Anthropology in crisis – what, still?
Fifteen years ago, Anna Grimshaw and Keith Hart declared that "anthropology has been in crisis for as long as anyone can remember" (here). Has anything really changed? Today, anthropology remains a discipline riddled with rival paradigms, ferocious disputes, and fleeting fashions. Few basic principles of theory and method are agreed upon and even the general nature of anthropological knowledge is continually being contested. Cumulative theory building is rare and difficult to sustain. Why?
Perhaps part of the answer is that humans are not naturally adept at reasoning about complex social morphology. As our societies have grown in size and complexity, we have witnessed the emergence of a vast plethora of specialized offices and corporate groups based on a broad range of sorting principles: kinship, descent, rank, caste, ethnicity, nationality, and so on. Categories of office, coalition, and class are no more than idealized models of how the social world is organized, rather than precise descriptions of how it operates on the ground but they provide robust schemas for individual behaviour, cumulatively instantiating patterns that people reciprocally interpret in terms of those schemas. These schemas, however, are a relatively modern and potentially dispensable accretion to human thinking, too recent in our evolutionary history to have led to specialized cognitive skills for reasoning about social complexity. The same could not be said of human reasoning in many other domains.
As part of our evolutionary endowment, we possess dedicated intuitive machinery for reasoning about physical properties (such as solidity and gravity), biological properties (such as essentialized differences between natural kinds), and psychological properties (such as a capacity to empathize with suffering). Our intuitive physics, intuitive biology, and intuitive psychology may have to be substantially revised in light of the discoveries ofscientific physics/ biology/ psychology but our intuitions often also deliver useful reference points and pedagogic tools. For instance, while our intuitions about the discreteness and stability of natural kind taxonomies are inconsistent with the diachronic character of evolutionary processes, nevertheless they provide a convenient on-the-hoof framework within which to conceptualize speciation.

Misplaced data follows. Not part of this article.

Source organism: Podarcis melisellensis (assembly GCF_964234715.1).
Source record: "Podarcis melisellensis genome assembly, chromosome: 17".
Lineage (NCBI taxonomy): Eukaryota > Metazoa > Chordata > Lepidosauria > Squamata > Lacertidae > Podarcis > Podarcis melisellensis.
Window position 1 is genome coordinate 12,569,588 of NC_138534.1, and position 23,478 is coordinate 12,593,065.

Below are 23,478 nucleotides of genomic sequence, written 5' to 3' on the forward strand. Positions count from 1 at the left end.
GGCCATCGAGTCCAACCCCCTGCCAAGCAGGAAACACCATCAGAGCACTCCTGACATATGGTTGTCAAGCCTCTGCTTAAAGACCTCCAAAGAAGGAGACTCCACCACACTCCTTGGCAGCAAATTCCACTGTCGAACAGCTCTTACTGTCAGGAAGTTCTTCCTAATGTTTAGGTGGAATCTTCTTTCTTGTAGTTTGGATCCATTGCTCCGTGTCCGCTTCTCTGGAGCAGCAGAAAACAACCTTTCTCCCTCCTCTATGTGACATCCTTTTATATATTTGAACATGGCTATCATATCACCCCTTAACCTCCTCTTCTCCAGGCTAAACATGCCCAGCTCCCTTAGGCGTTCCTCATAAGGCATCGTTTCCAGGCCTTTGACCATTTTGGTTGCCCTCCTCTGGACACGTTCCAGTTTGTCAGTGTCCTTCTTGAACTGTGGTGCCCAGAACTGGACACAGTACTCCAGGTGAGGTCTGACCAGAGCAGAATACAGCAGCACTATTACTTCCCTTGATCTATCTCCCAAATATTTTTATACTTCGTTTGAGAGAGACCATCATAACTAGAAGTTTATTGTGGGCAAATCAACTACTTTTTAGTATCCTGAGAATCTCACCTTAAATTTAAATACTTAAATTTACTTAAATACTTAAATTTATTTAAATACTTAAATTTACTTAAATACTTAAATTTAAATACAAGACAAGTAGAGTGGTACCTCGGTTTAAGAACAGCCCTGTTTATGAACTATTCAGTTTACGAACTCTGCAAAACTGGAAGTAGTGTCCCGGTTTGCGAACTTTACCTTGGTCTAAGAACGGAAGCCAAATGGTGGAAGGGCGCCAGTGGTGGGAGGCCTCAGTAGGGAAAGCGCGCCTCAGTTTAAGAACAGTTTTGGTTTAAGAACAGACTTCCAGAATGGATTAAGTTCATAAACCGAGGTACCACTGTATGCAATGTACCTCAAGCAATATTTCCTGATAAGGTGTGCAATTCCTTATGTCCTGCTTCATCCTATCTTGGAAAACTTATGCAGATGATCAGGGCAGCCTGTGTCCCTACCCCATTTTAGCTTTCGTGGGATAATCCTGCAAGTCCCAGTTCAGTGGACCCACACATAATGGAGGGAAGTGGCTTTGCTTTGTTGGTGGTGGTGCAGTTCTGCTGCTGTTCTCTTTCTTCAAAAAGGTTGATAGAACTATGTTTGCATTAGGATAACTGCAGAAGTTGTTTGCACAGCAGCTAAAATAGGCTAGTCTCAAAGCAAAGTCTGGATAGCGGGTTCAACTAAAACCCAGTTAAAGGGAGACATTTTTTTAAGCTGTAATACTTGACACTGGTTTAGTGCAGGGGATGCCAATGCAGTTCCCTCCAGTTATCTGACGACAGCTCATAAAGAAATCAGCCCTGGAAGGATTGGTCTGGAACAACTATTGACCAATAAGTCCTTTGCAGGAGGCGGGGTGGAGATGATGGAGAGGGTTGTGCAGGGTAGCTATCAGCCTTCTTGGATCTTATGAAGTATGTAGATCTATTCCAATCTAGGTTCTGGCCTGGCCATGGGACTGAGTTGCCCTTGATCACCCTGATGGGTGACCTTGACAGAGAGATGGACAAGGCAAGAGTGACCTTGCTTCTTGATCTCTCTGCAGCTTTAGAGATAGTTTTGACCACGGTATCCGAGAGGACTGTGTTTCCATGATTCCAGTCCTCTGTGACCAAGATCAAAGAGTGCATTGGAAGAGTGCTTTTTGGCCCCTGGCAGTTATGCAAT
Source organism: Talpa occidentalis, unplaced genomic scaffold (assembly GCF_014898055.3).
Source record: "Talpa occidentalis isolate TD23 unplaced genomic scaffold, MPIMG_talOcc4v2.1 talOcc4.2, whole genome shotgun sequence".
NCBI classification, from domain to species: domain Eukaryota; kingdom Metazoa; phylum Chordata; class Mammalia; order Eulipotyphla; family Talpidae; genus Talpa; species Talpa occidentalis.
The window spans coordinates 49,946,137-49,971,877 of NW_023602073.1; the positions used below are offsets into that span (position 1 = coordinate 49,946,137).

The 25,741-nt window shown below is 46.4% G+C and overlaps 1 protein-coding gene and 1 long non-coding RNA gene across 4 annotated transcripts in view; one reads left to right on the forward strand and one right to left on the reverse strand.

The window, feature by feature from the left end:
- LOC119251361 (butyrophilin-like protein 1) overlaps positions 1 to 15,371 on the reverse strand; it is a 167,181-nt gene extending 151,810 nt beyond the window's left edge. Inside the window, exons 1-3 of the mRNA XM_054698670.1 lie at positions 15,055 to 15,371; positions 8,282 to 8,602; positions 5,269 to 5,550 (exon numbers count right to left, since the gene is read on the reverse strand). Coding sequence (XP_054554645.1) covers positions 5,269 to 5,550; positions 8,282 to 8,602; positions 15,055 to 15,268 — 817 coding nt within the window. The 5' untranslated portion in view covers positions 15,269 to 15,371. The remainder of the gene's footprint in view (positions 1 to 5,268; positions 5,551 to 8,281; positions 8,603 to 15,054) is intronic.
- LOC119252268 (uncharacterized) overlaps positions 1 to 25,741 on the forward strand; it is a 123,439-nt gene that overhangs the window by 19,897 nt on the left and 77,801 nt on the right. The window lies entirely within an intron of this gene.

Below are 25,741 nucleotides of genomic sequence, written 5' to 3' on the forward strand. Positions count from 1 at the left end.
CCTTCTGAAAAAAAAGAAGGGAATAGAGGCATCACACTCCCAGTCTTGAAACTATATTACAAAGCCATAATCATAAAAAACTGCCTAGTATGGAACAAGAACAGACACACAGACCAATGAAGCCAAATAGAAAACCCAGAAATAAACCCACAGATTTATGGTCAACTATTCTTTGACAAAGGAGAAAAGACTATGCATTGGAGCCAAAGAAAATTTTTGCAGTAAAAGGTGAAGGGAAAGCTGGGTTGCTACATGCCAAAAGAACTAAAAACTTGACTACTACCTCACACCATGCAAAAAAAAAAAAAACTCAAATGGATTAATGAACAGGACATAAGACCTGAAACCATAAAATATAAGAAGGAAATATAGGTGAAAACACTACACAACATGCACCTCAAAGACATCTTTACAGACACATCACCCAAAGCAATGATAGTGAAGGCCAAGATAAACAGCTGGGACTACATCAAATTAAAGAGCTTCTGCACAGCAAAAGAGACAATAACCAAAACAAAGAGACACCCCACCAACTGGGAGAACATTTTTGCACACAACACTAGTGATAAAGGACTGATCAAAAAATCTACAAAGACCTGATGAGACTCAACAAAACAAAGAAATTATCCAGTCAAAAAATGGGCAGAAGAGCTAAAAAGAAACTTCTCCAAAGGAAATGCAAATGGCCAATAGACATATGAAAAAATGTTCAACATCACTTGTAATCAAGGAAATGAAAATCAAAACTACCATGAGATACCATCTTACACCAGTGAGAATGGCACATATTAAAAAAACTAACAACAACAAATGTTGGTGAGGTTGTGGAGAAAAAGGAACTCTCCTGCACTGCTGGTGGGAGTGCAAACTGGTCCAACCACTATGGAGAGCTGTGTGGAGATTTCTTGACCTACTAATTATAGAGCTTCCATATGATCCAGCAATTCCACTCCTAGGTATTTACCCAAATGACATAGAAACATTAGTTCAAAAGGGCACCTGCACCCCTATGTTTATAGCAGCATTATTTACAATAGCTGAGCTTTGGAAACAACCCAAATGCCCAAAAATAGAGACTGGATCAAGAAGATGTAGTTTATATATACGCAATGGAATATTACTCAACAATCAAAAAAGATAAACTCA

Problems arise, however, when some of our intuitively grounded ontological commitments also serve as markers of identity.
In order to function in that way, such commitments must cause us to differ discernibly from other people so as to become a locus of conflict. If you and I share the intuitively grounded explicit belief that certain features of the natural environment are the outcome of intentional design, then we can live in peace with that delusion. But if somebody challenges those beliefs with an alternative account (e.g. that the features in question were caused by some other agent or by no agent at all) we have a basis for conflict, especially where competition for resources, either symbolic or material (or both), depends on who comes down on which side of the debate. In this particular case, some evolutionary biologists and their supporters have been drawn into protracted disputes with young earth creationists and proponents of intelligent design. In scientific circles, however, these kinds of battles tend to be somewhat peripheral to the day-to-day business of formulating hypotheses and gathering data to test them. Any competent biologist who has the slightest sympathy for certain variants of ID, would (despite this oddity) be doing the same kind of science as anybody else in that field. Likewise, an astrophysicist with theistic commitments is not necessarily hampered in the conduct of good scientific research on the origins of the universe that would be recognized as such by atheistic colleagues. Imagine, by contrast, a domain of scholarly enquiry that based its theories on multiple and conflicting intuitions about the basic nature of the phenomena under study. It would struggle to get off the ground because of interminable turf wars among competing coalitions with widely differing foundational assumptions about the nature and purpose of scholarly enquiry. Unfortunately, we don't have to imagine it. That is exactly the problem, or at least has been the problem historically, with social and cultural anthropology.